One-time lover of Peter Quill in Guardians of the Galaxy, Bereet is Melia Kreiling in real life, the Greek-American T.V. actor from such series as Tyrant, The Borgias and Salvation. Much needed time away from the set gave her the opportunity to reconnect with the old country by conjuring grandma’s recipes from memory.
“She had lived through WWII, a civil war, a military junta and more poverty than I can ever imagine and she always cooked incredibly delicious and nutritious meals with few ingredients and easy techniques,” Kreiling explains. “My go-to meal was Artichokes A La Polita.”
Her go-to show was West Wing, all 156 episodes of it. “That show will never stop being great to me,” she confesses. “I watched Tiger King of course, and though it was catchy for a minute, it left me feeling significantly more depressed than before.”
What surprised her most about quarantine was how well she coped with it. “Everyone I love the most is spread out, living all around the world, and I desperately wanted to see them. I learned that there is no feeling worse than the painful longing of missing someone.”
She’s mainly known as Ana Morales on Netflix’s “Gentefied,” about three cousins trying to preserve a Boyle Heights taco shop as the neighborhood gentrifies. And this season she’ll be in the new David Ayer crime thriller, “The Tax Collector.” But career can wait at the moment, not for the pandemic but for her impending nuptials.
“My favorite distraction by far has been planning my wedding. Getting to be home in Louisiana with my family has helped me get so much done,” she gushes. “We recently had carne asada and it brought back so many memories of all the family parties. It was this peaceful sense of hope, and I think that’s what comfort food is all about.”
In addition to home-cooked meals, jigsaw puzzles offered welcome therapy. But to keep her creative juices flowing she ran lines with friends and did table reads of screenplays. Happy to be surrounded by loved ones, she missed her extended family, especially as she prepares for her big day. “Tias, tios, primos, abuelos, and now my fiancé, and the realization that I can’t be close to them has brought me great sadness and shock that we’re even in this season of life,” she laments. “It’s an emotionally and mentally trying time for all.”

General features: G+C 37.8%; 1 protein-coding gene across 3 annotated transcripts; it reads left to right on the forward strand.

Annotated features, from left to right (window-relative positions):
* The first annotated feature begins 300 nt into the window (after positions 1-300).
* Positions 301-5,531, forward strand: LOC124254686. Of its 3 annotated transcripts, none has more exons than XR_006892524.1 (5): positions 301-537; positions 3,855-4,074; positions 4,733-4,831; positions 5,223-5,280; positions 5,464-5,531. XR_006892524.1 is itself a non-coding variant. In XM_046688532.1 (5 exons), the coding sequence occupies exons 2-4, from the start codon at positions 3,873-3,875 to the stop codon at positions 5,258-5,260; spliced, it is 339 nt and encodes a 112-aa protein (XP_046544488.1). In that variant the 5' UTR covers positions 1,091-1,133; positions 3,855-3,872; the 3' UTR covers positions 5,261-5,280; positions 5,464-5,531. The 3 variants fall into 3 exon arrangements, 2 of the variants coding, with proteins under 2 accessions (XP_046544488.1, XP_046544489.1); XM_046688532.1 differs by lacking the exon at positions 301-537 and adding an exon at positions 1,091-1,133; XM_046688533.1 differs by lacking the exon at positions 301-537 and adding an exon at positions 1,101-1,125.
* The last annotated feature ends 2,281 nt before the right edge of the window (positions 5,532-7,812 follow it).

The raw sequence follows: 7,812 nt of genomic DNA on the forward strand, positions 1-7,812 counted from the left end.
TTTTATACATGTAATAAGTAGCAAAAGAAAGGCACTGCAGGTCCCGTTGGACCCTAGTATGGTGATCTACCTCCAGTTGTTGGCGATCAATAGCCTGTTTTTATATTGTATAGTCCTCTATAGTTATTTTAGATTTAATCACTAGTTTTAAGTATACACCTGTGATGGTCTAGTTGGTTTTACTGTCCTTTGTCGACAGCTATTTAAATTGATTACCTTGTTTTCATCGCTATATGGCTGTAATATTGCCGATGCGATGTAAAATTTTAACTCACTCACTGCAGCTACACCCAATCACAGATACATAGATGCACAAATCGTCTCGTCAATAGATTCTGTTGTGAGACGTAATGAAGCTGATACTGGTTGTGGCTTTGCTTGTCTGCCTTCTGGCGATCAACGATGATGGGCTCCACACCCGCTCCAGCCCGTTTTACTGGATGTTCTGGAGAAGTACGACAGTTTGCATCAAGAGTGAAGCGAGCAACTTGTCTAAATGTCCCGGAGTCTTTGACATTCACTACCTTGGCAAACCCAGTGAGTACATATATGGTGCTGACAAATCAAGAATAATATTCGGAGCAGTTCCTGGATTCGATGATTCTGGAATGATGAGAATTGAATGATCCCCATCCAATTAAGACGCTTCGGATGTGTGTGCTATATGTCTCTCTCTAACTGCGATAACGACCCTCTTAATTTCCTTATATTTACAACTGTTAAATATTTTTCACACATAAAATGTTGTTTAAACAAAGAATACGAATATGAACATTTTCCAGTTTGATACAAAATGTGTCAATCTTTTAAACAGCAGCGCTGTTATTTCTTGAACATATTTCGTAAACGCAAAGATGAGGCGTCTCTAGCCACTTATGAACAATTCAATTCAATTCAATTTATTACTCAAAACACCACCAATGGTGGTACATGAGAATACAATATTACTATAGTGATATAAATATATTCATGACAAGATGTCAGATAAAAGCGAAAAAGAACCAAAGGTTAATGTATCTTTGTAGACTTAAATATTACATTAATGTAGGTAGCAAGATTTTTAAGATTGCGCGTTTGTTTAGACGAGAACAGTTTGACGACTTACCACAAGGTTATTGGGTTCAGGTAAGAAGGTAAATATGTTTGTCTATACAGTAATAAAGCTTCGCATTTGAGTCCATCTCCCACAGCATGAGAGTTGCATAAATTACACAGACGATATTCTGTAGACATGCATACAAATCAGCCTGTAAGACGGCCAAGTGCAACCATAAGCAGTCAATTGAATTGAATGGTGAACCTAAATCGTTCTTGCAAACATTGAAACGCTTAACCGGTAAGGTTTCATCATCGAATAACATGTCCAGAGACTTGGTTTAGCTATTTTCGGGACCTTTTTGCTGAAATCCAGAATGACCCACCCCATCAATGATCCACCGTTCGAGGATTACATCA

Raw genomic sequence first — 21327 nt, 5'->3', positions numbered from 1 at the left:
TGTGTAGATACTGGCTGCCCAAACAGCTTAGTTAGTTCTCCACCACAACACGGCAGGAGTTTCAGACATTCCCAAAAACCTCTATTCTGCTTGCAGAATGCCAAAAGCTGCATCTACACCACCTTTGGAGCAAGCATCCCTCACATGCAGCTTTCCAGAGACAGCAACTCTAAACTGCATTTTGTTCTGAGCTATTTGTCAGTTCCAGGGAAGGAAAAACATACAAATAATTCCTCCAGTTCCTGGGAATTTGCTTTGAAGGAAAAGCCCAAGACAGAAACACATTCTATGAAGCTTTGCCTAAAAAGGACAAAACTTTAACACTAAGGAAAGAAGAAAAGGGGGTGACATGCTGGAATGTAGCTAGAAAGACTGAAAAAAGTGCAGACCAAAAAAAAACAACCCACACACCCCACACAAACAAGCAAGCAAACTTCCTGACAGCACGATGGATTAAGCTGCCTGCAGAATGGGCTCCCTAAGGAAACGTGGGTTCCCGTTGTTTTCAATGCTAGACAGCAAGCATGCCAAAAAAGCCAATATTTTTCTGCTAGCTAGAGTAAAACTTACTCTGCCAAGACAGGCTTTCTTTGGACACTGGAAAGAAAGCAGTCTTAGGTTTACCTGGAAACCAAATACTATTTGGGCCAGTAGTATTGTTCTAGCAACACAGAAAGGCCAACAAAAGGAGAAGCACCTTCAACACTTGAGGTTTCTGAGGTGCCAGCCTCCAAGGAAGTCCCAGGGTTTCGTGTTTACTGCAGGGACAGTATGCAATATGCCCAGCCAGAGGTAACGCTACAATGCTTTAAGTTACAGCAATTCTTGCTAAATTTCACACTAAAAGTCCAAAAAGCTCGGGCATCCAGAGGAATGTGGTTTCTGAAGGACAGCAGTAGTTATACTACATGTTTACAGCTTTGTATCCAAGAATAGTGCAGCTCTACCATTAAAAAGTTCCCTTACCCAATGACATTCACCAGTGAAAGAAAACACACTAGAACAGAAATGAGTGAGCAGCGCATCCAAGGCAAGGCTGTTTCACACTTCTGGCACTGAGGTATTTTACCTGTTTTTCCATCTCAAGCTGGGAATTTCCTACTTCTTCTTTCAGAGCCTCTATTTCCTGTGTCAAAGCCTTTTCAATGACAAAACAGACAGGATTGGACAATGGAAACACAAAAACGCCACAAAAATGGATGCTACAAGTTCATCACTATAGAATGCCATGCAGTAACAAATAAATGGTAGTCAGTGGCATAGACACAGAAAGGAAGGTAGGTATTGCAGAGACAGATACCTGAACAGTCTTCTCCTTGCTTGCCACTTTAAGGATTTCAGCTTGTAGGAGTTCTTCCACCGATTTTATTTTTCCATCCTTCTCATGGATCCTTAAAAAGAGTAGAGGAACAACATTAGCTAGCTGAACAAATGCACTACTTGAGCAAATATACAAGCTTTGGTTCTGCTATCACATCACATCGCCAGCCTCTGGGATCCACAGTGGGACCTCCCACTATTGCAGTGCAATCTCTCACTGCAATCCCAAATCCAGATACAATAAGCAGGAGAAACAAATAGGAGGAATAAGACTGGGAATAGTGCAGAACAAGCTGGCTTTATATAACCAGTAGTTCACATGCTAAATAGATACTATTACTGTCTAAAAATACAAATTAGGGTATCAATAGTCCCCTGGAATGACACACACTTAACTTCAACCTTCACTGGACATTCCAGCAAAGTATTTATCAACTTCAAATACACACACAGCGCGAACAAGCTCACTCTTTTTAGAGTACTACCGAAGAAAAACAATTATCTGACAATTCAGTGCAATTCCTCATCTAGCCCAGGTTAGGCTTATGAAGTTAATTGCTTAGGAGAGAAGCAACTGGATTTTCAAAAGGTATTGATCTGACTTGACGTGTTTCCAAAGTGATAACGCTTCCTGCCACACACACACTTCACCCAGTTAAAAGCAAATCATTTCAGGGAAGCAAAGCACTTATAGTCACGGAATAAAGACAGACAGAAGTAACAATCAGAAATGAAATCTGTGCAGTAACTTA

If you’ve seen her antics in the ring you’d have guessed that Daria Berenato, aka WWE’s Sonya Deville, would have been climbing the walls during the pandemic. “I am a very high strung, on-the-go kind of person so I fully expected to be bored out of my mind and go stir crazy!”
So, she spent the time doing what any woman stuck home alone would do. “House projects, including building a home gym in my spare room and painting my living room black,” she says. “Normally I would have just hired someone to do it since I don’t have the time, but the whole process was therapeutic and self-gratifying.”
Not one to sit in front of the T.V., she is one to sit for a delicious meal of mac and cheese, frozen pizza or home-cooked honey garlic chicken, with Gushers for dessert. “I spent a ton of time alone,” she reflects on the experience. “From every bad situation I believe we can find something positive to take away from it. I would say this situation taught a lot of us that sometimes it’s okay to slow down and smell the roses.”
From VH-1’s Love and Hip-Hop: New York, Trent Crews found himself quarantined in the nation’s hotspot where he avoided going stir crazy by taking his two-year-old husky on long walks through the city’s deserted streets. “It became a habit of waking up every day and going for the seven or eight mile walks that now I think we’re both addicted to.”
The walks helped Crews keep fit but his ketogenic (high fat, low carb), diet sealed the deal… eventually. “I cheated really bad the first couple of weeks,” he confesses. “But then I gained a shit ton of weight and was looking crazy so I’ve been trying to keep it tight and the keto seems to be working.”
Alone in the city with loved ones thousands of miles away in Ohio, he nevertheless felt them close by. “My family really rallied around me and sent me money and food and snacks and clothes and things that I didn’t even ask for,” he says with gratitude. “They really took care of me and made sure that I was well fed and that everything was okay, and calling me every day and texting me to make sure I’m alive and healthy. And it was sweet and it reminded me of what you really have when you have nothing.”
He braved zombie invasions on The Walking Dead as Hilltop ambassador Paul “Jesus” Rovia, so actor Tom Payne is used to dangerous outbreaks, right? No, not really. In fact, he’s more used to his new Ooni Koda pizza oven purchased just before the quarantine. “I’ve been working on perfecting my dough to make the perfect pizza. Outside of that we have been using Blue Apron for many years so we have their meals delivered every week. It’s very nice to know you have meals coming during this time.”
Like everyone else he watched Tiger King, but was also taken with Unorthodox, about a girl who flees her Hasidic community in New York City. “It was especially interesting to me since that community is very close to where I lived in New York when we shot ‘Prodigal Son,” he says of his FOX show.
“I’ve learnt that things can be taken away from you very quickly. While I was filming in New York I would tell my fiancé I was only a flight away. Well, flying isn’t as easy an option now. This is also true of my family who all live in Europe,” he groans. “About myself I have learned that I’m pretty self sufficient these days but that I’m also very good at doing nothing! And that’s okay, too.”
Click here to see how other celebrities, models, influencers, pro athletes, actors, creatives and leaders are coping with quarantine life from Maxim’s July/August issue.